GRAND RAPIDS, Mich. (WOOD) — When Kent County health inspectors shut down the popular downtown Grand Rapids XO Asian Cuisine, they called it unprecedented.
They had found all kinds of conditions that could make you sick, including chicken left at room temperature, food stored under a sewer line and dead rats.
But a Target 8 investigation has uncovered other well-known Kent County restaurants still open despite similar numbers of health-threatening violations. Some have faced small fines; others no fines at all.
A former Kent County health supervisor questions why the worst violators are still open.
“They should care about it because No. 1, it’s their own health. You can get sick from it and you could die from it if you are compromised — the young child, maybe 6 years and less, or maybe the elderly,” said former Kent County health supervisor William DeHaan, who now teaches college classes on restaurant safety.
Target 8 spent four months examining more than 10,000 Kent County violation reports, along with hundreds of complaints, enforcement records and reports of foodborne illnesses.
Reporters also tested temperatures on the buffet of the county’s top violator, finding meat that the former health supervisor called potentially hazardous.
Target 8 used a spreadsheet to sort through violations and rank restaurants and other licensed food establishments based on the most serious violations over three years — 2014 through the end of 2016.
The county’s 10 health inspectors routinely check every restaurant, unannounced, twice a year. They also conduct follow-up inspections and investigate based on complaints.
The worst violations, the ones that can make you sick, are labeled priority.
Across the county, priority violations and complaints jumped about 30 percent over three years — a surprise to Kent County health officials.
At the former XO Asian Cuisine at 58 Monroe Center NW, county health sanitarians reported 30 health-threatening violations over three years. The county ordered it closed in April 2016 after fining it $6,000 — by far the biggest fine issued in three years.
But XO Asian Cuisine ranked fourth in the county in serious violations, according to Target 8’s findings.
Oriental Asian Buffet at 5316 Clyde Park Ave. SW in Wyoming, also known as Asian Garden, ranked first with 39 health-threatening violations, nearly half of them last year alone.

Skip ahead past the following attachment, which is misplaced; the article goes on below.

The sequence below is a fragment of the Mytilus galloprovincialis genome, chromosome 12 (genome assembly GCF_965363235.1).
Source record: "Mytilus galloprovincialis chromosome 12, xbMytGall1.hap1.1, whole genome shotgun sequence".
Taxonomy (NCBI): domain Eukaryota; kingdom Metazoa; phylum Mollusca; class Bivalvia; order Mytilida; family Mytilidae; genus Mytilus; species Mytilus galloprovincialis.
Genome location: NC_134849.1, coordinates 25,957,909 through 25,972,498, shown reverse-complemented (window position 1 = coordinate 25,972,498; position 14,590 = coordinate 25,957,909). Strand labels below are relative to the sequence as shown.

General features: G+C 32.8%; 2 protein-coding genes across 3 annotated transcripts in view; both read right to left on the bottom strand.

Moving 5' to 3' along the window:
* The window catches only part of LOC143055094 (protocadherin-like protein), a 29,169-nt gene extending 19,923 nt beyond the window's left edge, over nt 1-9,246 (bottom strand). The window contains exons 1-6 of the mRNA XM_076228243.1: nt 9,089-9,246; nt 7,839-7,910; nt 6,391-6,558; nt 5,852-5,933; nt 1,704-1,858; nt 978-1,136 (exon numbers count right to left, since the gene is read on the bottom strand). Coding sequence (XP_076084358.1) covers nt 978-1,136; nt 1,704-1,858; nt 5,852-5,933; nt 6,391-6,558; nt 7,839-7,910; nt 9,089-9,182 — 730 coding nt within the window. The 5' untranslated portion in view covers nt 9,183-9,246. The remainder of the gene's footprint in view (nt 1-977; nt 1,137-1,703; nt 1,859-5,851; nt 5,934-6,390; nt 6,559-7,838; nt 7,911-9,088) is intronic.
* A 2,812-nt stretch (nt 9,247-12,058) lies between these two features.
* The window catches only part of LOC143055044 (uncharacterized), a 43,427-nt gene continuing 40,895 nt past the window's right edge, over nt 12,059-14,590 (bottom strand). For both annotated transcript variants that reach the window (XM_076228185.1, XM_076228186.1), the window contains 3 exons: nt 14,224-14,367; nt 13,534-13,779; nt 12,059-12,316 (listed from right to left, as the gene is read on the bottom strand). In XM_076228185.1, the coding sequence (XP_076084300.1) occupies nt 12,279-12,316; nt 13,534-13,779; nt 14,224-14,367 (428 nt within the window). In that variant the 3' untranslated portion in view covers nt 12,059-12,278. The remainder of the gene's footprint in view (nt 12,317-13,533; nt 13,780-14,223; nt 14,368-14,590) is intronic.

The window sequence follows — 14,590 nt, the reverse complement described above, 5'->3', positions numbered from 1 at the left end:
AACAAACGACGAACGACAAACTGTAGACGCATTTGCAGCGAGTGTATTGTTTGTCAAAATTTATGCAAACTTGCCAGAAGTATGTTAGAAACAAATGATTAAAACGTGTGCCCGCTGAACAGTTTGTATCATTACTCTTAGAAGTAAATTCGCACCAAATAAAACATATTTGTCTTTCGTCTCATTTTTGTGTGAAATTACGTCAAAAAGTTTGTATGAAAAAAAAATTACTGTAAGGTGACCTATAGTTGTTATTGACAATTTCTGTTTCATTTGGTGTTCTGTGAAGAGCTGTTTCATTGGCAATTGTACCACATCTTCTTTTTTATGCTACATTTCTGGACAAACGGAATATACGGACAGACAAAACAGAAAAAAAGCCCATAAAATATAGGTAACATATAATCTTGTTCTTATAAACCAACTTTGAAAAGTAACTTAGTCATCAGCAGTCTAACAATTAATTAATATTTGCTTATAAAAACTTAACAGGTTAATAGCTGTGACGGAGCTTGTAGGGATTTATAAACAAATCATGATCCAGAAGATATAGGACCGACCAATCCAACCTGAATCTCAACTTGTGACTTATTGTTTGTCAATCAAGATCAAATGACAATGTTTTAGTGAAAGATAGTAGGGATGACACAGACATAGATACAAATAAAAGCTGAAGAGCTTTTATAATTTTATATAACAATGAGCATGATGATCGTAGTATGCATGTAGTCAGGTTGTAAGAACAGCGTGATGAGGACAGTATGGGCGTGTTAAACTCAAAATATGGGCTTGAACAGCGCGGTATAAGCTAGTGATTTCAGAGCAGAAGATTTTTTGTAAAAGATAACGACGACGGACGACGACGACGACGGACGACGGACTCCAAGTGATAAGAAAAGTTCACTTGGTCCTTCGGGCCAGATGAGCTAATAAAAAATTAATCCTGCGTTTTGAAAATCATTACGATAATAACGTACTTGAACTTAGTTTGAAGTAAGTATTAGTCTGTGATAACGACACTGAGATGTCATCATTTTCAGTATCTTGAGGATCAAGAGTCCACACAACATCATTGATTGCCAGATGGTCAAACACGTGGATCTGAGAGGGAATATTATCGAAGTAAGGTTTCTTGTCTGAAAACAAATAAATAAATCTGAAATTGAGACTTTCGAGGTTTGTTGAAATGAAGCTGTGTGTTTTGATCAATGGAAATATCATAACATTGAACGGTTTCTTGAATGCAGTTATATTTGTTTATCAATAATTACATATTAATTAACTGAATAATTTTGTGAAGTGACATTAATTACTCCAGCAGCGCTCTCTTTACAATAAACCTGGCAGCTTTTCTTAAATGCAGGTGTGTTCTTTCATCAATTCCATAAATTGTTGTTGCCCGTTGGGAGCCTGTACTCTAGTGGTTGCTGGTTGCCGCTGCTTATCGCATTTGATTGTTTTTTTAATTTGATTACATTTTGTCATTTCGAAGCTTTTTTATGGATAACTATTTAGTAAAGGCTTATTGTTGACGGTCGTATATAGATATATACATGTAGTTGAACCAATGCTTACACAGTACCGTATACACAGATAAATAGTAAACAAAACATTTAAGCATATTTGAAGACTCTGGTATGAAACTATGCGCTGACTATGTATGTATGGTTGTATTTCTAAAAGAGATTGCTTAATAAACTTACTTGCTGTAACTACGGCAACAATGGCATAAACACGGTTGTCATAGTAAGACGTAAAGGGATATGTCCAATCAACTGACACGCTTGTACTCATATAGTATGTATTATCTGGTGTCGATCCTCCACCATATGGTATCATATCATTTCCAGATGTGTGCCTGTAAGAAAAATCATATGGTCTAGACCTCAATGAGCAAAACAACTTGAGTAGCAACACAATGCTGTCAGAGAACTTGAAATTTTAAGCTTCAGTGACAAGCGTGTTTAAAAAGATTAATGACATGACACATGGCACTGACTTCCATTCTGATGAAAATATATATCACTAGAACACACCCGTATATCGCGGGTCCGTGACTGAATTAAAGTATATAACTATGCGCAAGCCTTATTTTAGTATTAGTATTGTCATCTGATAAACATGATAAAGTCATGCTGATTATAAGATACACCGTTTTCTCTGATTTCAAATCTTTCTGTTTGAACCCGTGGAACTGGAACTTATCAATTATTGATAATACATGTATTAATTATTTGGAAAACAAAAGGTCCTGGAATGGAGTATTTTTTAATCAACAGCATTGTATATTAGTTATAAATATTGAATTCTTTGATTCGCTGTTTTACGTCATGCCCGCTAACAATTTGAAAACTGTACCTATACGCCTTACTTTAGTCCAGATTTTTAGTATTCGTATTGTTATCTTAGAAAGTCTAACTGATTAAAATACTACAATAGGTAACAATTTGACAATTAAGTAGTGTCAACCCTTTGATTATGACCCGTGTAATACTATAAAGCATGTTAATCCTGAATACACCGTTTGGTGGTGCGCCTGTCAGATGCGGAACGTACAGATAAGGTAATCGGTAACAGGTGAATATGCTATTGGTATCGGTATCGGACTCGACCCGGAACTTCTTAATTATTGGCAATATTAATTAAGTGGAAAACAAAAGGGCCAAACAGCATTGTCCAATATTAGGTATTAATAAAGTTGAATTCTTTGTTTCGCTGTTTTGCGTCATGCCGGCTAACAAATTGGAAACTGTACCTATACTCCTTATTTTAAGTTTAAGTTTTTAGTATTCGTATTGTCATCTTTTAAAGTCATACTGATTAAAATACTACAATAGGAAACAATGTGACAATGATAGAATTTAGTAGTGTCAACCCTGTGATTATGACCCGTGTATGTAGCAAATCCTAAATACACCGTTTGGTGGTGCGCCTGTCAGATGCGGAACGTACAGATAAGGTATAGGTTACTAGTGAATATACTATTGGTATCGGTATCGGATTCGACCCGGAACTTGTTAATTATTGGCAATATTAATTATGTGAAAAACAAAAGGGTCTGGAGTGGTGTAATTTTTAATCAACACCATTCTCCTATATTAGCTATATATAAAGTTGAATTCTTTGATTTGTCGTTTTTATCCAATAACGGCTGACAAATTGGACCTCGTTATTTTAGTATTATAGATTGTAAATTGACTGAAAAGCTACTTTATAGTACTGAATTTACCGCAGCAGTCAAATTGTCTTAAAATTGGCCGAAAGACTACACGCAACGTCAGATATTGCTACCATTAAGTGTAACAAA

Records also show nine complaints filed against Oriental Asian Buffet over three years, more than any other restaurant among the top 10 violators, including XO Asian Cuisine.
Among the complaints against Oriental Asian Buffet: Silverfish “everywhere,” including on plates at the buffet; a one-inch piece of metal in the macaroni and cheese; cockroaches; and food that wasn’t warm enough.
Inspectors have found roaches, raw squid and chicken stored over ready-to-eat food, potentially hazardous food kept at the wrong temperature, and more. The last full inspection of 2016, which happened in November, found “significant food safety risks.”
With all those violations, along with customer complaints and a reported illness, the county fined Oriental Asian Buffet three times, totaling $600, last year.
DeHaan, the former Kent County health supervisor, said he wouldn’t eat at a restaurant with so many violations.
“No, I wouldn’t, no. I’m fussy,” he said.
He said Oriental Asian Buffet should no longer be in business.
“No, not in my book, no,” he said.
“Many times a restaurant, when you go into it, and it doesn’t matter what restaurant it is, you’re looking at it from outside, you’re not in the kitchen, you don’t know what goes on in the kitchen and you get your idea of sanitation, is everything good, by what you see out front,” DeHaan said. “But it can be totally different in back, and it can be your favorite place having all those criticals, too.”
The rest of the top 10 biggest violators included some popular places:
2: Chinatown, 69 28th St. SW in Wyoming
3: Tavern on the Square, 100 Ionia Ave. SW
5: *Linc Up Soul Cafe, 1167 Madison Ave. SE
6: Bull’s Head Tavern, 188 Monroe Ave. NW
7: Mandarin, 2460 28th ST. SE
8: Tillman’s, 1245 Monroe Ave. NW
9: The former Brandywine, 1345 Lake Dr. SE
10: Arnie’s Bakery and Restaurant, 722 Leonard St. NW
Between them, the county issued nine fines totaling less than $1,500.
The violations at the former Brandywine all were found before new owners bought it and changed its name to Matchbox Diner & Drinks.